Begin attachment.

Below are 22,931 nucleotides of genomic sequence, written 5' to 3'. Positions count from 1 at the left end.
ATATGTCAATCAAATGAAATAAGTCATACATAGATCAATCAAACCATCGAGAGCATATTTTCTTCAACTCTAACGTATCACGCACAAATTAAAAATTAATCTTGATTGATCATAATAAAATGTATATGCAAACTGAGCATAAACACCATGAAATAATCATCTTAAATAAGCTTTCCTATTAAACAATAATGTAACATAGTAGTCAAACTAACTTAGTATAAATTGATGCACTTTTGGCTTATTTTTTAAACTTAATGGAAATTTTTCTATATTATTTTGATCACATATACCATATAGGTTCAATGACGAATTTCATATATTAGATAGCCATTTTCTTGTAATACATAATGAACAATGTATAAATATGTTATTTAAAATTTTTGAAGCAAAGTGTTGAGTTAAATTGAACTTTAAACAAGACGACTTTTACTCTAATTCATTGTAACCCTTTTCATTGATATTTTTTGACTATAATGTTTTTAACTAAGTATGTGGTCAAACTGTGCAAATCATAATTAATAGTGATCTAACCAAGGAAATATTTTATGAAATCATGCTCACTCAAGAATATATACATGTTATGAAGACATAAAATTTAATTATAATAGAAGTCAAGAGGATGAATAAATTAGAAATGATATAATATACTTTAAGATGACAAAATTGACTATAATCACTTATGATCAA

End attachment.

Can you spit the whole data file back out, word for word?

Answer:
Below are 22,931 nucleotides of genomic sequence, written 5' to 3'. Positions count from 1 at the left end.
ATATGTCAATCAAATGAAATAAGTCATACATAGATCAATCAAACCATCGAGAGCATATTTTCTTCAACTCTAACGTATCACGCACAAATTAAAAATTAATCTTGATTGATCATAATAAAATGTATATGCAAACTGAGCATAAACACCATGAAATAATCATCTTAAATAAGCTTTCCTATTAAACAATAATGTAACATAGTAGTCAAACTAACTTAGTATAAATTGATGCACTTTTGGCTTATTTTTTAAACTTAATGGAAATTTTTCTATATTATTTTGATCACATATACCATATAGGTTCAATGACGAATTTCATATATTAGATAGCCATTTTCTTGTAATACATAATGAACAATGTATAAATATGTTATTTAAAATTTTTGAAGCAAAGTGTTGAGTTAAATTGAACTTTAAACAAGACGACTTTTACTCTAATTCATTGTAACCCTTTTCATTGATATTTTTTGACTATAATGTTTTTAACTAAGTATGTGGTCAAACTGTGCAAATCATAATTAATAGTGATCTAACCAAGGAAATATTTTATGAAATCATGCTCACTCAAGAATATATACATGTTATGAAGACATAAAATTTAATTATAATAGAAGTCAAGAGGATGAATAAATTAGAAATGATATAATATACTTTAAGATGACAAAATTGACTATAATCACTTATGATCAA